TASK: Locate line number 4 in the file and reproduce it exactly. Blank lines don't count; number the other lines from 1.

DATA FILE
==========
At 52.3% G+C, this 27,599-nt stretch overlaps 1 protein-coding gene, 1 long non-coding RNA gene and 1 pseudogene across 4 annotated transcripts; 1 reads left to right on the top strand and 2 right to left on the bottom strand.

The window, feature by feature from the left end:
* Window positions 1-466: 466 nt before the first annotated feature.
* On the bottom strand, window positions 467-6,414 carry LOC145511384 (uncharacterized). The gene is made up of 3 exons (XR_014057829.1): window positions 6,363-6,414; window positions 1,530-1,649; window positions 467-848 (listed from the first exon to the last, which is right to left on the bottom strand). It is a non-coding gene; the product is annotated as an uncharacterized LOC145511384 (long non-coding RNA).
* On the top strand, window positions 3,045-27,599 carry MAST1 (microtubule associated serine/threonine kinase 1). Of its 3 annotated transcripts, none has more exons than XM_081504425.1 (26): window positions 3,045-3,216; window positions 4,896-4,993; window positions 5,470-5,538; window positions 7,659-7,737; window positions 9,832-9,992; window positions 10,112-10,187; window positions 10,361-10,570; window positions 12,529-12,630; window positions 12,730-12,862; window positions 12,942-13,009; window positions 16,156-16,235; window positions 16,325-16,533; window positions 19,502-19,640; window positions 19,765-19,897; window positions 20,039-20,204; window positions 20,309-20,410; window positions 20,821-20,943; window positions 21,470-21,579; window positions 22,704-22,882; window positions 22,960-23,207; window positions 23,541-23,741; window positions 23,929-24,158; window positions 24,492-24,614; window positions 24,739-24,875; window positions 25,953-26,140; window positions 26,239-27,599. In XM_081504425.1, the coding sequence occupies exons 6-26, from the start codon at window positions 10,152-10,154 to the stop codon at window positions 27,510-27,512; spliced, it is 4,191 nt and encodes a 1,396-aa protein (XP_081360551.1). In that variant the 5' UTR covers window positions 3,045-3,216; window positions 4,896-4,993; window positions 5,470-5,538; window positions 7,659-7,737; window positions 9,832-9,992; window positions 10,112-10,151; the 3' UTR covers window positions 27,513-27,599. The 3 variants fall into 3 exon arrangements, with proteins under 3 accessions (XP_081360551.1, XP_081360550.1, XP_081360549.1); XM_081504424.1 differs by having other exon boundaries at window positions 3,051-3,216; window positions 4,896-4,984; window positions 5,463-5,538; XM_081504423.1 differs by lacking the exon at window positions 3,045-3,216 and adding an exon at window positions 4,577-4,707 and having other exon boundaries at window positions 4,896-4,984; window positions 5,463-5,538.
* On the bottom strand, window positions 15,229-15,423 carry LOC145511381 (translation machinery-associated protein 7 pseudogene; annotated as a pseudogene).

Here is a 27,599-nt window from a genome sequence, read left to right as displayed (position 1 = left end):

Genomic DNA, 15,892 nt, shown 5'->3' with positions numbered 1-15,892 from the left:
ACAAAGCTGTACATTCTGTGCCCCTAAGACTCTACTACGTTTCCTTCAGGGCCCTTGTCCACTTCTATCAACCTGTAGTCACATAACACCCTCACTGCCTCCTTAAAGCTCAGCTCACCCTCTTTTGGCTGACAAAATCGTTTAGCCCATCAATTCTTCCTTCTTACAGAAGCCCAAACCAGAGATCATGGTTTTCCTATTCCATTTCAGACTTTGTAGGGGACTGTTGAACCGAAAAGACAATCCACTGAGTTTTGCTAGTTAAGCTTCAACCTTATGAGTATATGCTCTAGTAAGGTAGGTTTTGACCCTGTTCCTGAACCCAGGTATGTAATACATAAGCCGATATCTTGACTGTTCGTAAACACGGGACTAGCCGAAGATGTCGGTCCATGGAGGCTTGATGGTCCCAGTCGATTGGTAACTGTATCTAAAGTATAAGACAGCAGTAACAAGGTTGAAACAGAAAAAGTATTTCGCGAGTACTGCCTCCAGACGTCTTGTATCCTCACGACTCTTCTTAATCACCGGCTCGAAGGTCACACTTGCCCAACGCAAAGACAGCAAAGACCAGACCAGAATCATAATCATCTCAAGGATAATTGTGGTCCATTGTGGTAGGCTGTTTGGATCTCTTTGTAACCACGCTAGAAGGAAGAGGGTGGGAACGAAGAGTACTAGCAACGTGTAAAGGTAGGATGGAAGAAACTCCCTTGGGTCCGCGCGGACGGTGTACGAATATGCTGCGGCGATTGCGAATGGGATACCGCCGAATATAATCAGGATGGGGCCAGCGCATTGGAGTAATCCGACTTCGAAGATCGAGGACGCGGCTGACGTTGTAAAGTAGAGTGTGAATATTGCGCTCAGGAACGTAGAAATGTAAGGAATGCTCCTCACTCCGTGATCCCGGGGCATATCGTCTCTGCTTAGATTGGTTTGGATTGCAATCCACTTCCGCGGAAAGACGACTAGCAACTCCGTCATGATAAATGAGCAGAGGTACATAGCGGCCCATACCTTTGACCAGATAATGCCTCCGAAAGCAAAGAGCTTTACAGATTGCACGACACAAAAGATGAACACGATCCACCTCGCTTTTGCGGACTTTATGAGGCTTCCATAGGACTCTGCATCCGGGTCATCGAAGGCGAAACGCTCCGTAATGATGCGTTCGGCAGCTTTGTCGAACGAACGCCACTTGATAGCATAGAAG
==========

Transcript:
* On the bottom strand, window positions 467-6,414 carry LOC145511384 (uncharacterized). The gene is made up of 3 exons (XR_014057829.1): window positions 6,363-6,414; window positions 1,530-1,649; window positions 467-848 (listed from the first exon to the last, which is right to left on the bottom strand). It is a non-coding gene; the product is annotated as an uncharacterized LOC145511384 (long non-coding RNA).